Every generation of Pokemon games has a gimmick. From Sword & Shield’s Kaiju-esque Gigantamax to Sun & Moon’s Z-Crystals, players are seeing a pretty obvious pattern emerge of a new battle gimmick with each new generation. But that wasn’t always the case.
To explain, I’ll take you on a brief history of fundamental changes that were added with each Pokemon generation to make the games we have today. It all started with Gen 1, of course, but those games were pretty buggy and certain things were broken. Ghost-types ran wild and Hypno abused the Special stat to be an incredible tank. So, Gold & Silver split the Special stat into Sp. Def and Sp. Atk as well as adding the Dark type. This generation also brought in gendered Pokemon and Shinies, which are key for breeding competitive Pokemon and flexing respectively.
Gen 3 brought abilities (yep, Intimidate wasn’t a thing before Ruby & Sapphire) and Gen 4 the Special/Physical split when it comes to moves. You take it for granted nowadays, but before 2006 your Gyarados with a massive Attack stat was forced to use its weaker Sp. Attack stat because all Water-type moves were Special. Gen 5 was where everything was perfected – I’ll talk about that another day – which brought some gimmicky battle types rather than any fundamental changes. While Triple Battles and Rotation Battles have been thankfully lost to the endless march of time, it can be argued that Black & White were the culmination of Pokemon, where the formula was first perfected.
Black & White made some other changes, too. For the majority of the game, only new Pokemon were available – a decision that caused outrage at the time, and in the wake of Dexit, would likely cause more if announced today. After significant backlash for Gen 5 – it’s still not a popular era for the series – the developer needed something to get players back on board, and Mega Evolution was the option it chose.
Now here’s the kicker: I like Megas. It was a safe choice to give old favourite monsters a refresh and stat boost, and for the most part the designs were ace. Mega Pinsir is probably my pick of the bunch, with special shoutouts to Houndoom and Shiny Mega Gengar. Anyone who played even semi-competitively back in the day will have flashbacks to Speed Boosting Mega Blaziken – when else would we have seen Blaziken taken into battle other than your Gen 3 story playthrough?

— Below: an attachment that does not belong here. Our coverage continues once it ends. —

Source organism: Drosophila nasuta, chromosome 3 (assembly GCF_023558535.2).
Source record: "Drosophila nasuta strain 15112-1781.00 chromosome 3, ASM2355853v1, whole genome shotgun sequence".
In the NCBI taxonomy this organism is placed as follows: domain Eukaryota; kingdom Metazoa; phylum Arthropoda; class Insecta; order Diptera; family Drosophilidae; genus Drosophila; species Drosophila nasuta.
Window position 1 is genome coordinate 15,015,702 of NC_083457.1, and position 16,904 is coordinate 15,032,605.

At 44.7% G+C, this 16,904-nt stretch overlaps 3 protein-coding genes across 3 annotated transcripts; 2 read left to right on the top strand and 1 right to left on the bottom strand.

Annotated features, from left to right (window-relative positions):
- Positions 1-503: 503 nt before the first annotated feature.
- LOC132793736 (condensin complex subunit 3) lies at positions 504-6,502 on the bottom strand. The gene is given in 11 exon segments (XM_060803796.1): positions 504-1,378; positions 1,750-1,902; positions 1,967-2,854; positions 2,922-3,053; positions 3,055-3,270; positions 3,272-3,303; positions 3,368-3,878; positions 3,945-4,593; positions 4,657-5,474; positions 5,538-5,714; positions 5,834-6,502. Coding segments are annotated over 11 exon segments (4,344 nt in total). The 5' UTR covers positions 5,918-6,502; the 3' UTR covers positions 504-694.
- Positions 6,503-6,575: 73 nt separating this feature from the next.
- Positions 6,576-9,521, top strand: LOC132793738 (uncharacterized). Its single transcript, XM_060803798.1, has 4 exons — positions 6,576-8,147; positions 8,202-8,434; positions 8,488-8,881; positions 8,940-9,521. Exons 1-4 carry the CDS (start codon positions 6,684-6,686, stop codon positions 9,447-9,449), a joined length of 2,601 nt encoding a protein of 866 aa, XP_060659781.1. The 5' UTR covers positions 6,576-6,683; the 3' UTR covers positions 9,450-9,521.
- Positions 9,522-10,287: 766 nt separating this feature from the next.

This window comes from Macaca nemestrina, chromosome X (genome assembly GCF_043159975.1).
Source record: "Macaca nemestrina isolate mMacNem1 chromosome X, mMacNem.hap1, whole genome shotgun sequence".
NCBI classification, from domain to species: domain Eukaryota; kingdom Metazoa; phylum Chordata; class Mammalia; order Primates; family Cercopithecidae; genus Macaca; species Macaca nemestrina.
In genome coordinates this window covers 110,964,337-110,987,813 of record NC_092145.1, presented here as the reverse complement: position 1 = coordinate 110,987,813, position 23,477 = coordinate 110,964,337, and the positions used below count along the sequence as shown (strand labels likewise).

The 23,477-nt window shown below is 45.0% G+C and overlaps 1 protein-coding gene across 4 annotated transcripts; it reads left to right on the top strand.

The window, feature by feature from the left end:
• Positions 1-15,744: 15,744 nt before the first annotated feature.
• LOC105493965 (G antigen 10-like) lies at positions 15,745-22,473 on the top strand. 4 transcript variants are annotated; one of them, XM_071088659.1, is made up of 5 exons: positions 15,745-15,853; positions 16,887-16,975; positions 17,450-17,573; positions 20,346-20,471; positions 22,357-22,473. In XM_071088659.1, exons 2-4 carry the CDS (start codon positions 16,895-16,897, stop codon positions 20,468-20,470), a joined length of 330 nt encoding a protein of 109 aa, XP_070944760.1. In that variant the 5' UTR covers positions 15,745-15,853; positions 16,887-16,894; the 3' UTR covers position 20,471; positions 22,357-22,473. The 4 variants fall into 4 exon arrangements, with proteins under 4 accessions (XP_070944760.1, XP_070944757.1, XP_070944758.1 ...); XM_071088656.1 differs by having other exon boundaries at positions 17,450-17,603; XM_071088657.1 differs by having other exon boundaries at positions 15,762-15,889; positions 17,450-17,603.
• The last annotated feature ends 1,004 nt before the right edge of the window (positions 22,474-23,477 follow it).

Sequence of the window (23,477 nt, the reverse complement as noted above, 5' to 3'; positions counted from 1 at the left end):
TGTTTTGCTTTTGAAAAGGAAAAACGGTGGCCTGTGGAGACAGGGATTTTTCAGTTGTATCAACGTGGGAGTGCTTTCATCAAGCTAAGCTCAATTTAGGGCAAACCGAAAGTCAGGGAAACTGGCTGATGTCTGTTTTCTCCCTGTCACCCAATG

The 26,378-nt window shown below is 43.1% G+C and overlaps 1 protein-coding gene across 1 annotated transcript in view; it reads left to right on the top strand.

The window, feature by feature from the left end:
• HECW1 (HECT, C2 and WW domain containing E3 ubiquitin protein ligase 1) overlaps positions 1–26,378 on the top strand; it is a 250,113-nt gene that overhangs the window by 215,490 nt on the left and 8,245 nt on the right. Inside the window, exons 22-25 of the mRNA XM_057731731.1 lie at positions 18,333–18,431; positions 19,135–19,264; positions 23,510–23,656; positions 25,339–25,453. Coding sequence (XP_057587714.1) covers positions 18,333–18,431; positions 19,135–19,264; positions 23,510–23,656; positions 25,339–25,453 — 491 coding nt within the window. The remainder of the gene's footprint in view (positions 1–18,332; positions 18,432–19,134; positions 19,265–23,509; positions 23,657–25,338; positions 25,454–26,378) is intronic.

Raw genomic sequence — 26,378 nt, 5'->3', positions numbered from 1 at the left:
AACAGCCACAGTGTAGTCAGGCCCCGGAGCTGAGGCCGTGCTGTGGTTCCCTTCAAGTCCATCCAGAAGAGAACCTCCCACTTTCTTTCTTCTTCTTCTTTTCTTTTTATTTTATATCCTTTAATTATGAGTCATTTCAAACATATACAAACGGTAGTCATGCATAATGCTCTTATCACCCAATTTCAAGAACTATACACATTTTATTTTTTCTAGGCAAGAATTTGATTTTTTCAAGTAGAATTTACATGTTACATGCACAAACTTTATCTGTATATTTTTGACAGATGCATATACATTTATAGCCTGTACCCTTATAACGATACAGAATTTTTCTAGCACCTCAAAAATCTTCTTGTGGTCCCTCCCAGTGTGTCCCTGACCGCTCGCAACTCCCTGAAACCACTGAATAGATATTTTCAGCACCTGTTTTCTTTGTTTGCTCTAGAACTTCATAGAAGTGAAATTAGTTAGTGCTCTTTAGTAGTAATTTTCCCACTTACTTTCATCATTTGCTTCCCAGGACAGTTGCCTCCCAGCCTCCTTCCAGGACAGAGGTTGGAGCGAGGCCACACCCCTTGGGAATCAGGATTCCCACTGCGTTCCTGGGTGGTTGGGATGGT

However, Mega evolution started a trend that I’m completely bored of, to be frank. I don’t know why the Pokemon Company decided to start implementing a new gimmick every generation – or why it ever thought Z-Crystals, the worst battle mechanic ever, were a good idea – but I’m done. If it had just designed more Mega Evolutions each year I’d be a very happy Pokefan, but we know that in Gen 9, Dynamaxing will be left in a ditch by the routeside along with Mega Stones and Z-Crystals.
Mega Evolution’s only crime was that it was the beginning of this tiring trend. Generations 2, 3, and 4 all made meaningful progress to making Pokemon a more complex and competitive game, whereas these new fads feel… I don’t want to say lazy, but they’re clearly gimmicks. Adding a mechanic that you know full well will be ditched in the next games is a short-term solution to making Pokemon more exciting. Think about the first time you saw Mudkip’s Torrent kick in to take down an opponent that you thought you wouldn’t best, or the first season change in Black & White – these are truly special memories that would be just as exciting to experience for the first time in modern Pokemon.
I do think Dynamaxing fits in well with Sword & Shield’s stadium-sized gym battles, but what’s next? If the next region will truly be set in India, as the Mythical theories suggest, will we just get another gimmick instead of interesting gameplay innovation? What I’d do for Mega Copperajah and Mega Oranguru to lead the lineups in Gen 9…
I admit that Pokemon Legends: Arceus looks to bring some innovation back to the series and potentially revitalise Pokemon for more jaded fans. I’m more excited about switching between different battle styles than the semi-open world or Hisuian starter evolutions, but all will be a welcome change from the slightly stale main series titles, which seem weighed down by having to introduce a new gimmick each time around rather than innovating in other, more interesting ways.
I’m sorry Mega Blastoise with your massive, cool-ass cannon, and I’m sorry to Mega Kangaskhan with your adorable joey and completely unique ability – it’s not your fault. I just wish that modern Pokemon’s innovation wasn’t limited to spin off games.
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